Close Elementor accordion by default

The first element of Elementor accordions is opened by default. It’s not a good or bad thing and just a matter of choice. Some website owners like the accordions closed by default and some are not.

Elementor accordions behave like a toggle. These accordions contain titles and descriptions. The description is generally closed (collapsed) and it opens after you click the accordion title. In the same manner, it closes after you click the title again or click on another accordion title.

Elementor first accordion is opened by default

The accordions are generally used when you create a FAQ section (Frequently asked questions). It can contain lots of text within a small space. So your visitor can see/read all the questions quickly and only expand the text/description they are interested in. It also saves lots of scrolling.

How to close the Elementor accordion automatically (by default)?

To make the Elementor accordion closed by default, write the following custom script:

jQuery(document).ready(function($) {
var wait = 50; setTimeout(function() {
 $('.elementor-tab-content').css('display', 'none'); }, wait);

You can copy & paste the above exact code into your Elementor page and before the accordion widget. Drag & drop an HTML widget on top of the accordion and paste the above code. See the screenshot below:

Drag & drop HTML widget before the accordion in Elementor

And paste the code into the HTML widget. See the screenshot below:

Copy & paste the scripts into the HTML widget

And hit “Update.” Go to your page & refresh. Now you will see that the accordions are all closed by default and including the first accordion.

That’s it!

If you want to close all the accordions globally, you can paste the code into the Elementor “Custom Code.” For example, you have many accordions on many different pages. Instead of pasting the same code over & over, you can paste the code in one place to initially close all the accordions.

To do that, head over to the WordPress dashboard, navigate to “Elementor → Custom Code” and click on the button “Add new.”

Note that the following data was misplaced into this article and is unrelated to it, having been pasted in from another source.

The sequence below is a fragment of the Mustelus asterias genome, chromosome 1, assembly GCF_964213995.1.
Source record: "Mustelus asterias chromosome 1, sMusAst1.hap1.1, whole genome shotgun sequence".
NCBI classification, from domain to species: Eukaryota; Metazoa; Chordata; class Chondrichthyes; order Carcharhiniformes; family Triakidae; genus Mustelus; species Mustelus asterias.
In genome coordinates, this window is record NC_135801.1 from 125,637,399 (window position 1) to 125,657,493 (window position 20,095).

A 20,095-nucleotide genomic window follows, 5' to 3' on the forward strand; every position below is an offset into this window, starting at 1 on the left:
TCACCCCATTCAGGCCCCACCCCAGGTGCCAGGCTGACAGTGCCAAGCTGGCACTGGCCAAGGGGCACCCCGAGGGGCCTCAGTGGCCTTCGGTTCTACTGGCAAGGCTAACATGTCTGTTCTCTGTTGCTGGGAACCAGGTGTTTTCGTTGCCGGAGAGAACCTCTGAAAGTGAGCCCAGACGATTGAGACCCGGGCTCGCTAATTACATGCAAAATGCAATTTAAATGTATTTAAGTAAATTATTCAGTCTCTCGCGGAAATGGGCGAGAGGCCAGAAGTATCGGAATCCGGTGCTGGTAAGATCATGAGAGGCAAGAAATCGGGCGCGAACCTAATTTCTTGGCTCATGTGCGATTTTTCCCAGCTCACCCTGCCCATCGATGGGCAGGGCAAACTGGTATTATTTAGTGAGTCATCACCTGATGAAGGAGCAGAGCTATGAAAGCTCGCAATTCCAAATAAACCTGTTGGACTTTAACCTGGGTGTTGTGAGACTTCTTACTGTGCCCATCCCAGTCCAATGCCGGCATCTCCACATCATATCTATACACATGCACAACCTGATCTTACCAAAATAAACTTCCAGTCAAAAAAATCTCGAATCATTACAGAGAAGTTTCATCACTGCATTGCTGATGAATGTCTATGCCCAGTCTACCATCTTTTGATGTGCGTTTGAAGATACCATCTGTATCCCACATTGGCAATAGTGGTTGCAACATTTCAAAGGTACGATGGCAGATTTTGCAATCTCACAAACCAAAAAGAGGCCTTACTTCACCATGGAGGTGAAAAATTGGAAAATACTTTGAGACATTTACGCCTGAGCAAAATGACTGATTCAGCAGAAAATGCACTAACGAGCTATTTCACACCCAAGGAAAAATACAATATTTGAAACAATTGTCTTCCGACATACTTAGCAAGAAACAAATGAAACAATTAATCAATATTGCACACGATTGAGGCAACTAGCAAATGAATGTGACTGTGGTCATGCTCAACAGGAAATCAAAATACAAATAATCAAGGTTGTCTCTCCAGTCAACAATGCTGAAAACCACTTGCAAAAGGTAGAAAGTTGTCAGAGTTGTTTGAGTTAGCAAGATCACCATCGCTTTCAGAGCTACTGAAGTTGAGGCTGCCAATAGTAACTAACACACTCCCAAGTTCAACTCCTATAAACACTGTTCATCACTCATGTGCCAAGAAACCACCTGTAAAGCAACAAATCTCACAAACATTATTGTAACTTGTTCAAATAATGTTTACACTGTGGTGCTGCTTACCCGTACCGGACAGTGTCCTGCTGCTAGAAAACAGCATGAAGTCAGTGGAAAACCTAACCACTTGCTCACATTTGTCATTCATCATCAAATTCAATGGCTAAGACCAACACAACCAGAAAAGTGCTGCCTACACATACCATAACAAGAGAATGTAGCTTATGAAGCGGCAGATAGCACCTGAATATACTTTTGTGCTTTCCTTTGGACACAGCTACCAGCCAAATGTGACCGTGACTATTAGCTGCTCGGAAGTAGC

Add new custom code in Elementor

In the next window, give it a reference name that is meaningful to you, paste the code and hit “Publish.” See the screenshot below.

Publish new code in Elementor custom code section

That’s it. Now the code is globally active. So you don’t need to copy & paste the same code if you create accordions in the future and on a different page.

What has in the code that closes the first accordion by default?

If you inspect the element (first accordion title), you will see that it has two CSS Classes “elementor-tab-title” & “elementor-active.”

Elementor active accordion CSS classes

The “elementor-active” class makes it active and it tells the web browser it’s okay to open its description.

And if you inspect the description (first accordion), you’ll see that it has an inline style (display: block) and that is why the description is expanded.

How the code is overwriting the CSS & removes our desired class name?

setTimeout() is a function that fires after the given time. In the above code, the setTimeout() function will trigger after 50ms that we declared in the JavaScript variable.

jQuery removeClass method removes the “elementor-active” class after 50ms (that is not visible to human eyes).

And jQuery CSS method overwrites the CSS to (display: none).

This is how this code is making the Elementor accordion closed by default.


If you’re working on localhost and trying close the Elementor accordion using the above sample code, it may or may not work. Because the above code needs jQuery and localhost sometimes fails to load jQuery. So if you are testing the Elementor accordion on your localhost but facing an issue, this could be the reason. But this example that I showed above will work on the live site.